Career Services Resources

Exploring the World of Work:
One way to simplify your career focus is to look at the following Career Clusters.  Read the descriptions of each cluster at and try to identify what cluster interests you the most.

To get more information on where you can receive training for a particular major or take a free career assessment

The Department of Labor presents this site, America's Career InfoNet. It offers a full range of career exploration data

This Department of Labor site, America's Job Bank, is a national job posting site

This site is the "heart" of the Department of Labor Internet resources

The National Association of Colleges and Employers (NACE) provides everything you need for career exploration at this site

This site provides information on salaries and wages for an occupation in a particular city

To get detailed information on job titles use the Occupational Outlook Handbook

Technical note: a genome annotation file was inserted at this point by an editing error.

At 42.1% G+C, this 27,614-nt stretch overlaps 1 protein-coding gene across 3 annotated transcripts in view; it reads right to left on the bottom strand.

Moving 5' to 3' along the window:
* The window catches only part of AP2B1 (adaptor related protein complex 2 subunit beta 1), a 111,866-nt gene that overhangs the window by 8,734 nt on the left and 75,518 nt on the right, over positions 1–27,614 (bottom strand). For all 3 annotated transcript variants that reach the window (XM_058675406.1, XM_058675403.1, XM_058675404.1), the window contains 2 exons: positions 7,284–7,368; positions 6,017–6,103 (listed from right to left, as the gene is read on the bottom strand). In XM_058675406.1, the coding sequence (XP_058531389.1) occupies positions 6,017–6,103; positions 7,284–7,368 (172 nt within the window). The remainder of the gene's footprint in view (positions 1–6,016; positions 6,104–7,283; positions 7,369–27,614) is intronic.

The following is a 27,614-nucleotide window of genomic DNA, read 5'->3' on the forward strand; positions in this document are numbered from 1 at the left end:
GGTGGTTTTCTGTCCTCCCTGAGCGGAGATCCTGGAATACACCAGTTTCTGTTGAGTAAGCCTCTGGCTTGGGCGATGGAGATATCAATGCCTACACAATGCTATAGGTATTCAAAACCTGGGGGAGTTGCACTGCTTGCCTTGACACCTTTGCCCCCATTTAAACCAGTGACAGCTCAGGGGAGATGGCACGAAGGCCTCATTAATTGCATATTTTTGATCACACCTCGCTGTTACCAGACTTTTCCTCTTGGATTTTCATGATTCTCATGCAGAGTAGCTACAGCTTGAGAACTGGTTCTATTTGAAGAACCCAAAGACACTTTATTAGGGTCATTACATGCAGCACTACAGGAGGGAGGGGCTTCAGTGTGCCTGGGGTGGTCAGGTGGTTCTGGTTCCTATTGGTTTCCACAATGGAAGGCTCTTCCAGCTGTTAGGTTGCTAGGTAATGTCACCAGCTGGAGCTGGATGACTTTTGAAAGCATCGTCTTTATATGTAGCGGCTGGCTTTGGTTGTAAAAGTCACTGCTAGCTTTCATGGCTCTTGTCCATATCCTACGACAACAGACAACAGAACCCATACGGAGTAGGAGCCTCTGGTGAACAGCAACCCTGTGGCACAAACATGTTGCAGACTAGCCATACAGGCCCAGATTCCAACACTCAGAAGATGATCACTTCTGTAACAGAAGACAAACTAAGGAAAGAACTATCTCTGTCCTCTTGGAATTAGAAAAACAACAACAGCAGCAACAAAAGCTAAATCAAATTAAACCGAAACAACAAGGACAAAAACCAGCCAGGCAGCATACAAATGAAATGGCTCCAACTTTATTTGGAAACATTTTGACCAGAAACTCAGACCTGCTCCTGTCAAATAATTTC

A good site to visit to see the various openings and requirements of employment with the government

A highly respected site offering comprehensive guidance on career planning and jobs

This Wall Street Journal site gives you a peek at the information executives use to make career choices

This is a great resource for undergraduate college students offering a wide range of topics

A new job search and career navigation platform taking the place of

Trends in the Workplace Websites:
This is the Web site for the World Future Society

The Society for Human Resource Management offers its take on future trends in the workplace

The Quarterly Wage and Employment Survey conducted by the Economic Policy Institute is available here, along with other useful information

The always reliable Bureau of Labor and Statistics home page

Career Websites:
Freelance work for students offer students the ability to get paid for their skills

This site offers online job applications that require a wide range of qualifications

This site provides detailed insight into 45 of today's most popular career fields. The guide dissects each of the educational and professional steps needed to enter the field, including coursework in high school, a college degree, on-the-job training, apprenticeships, and professional exams and certifications.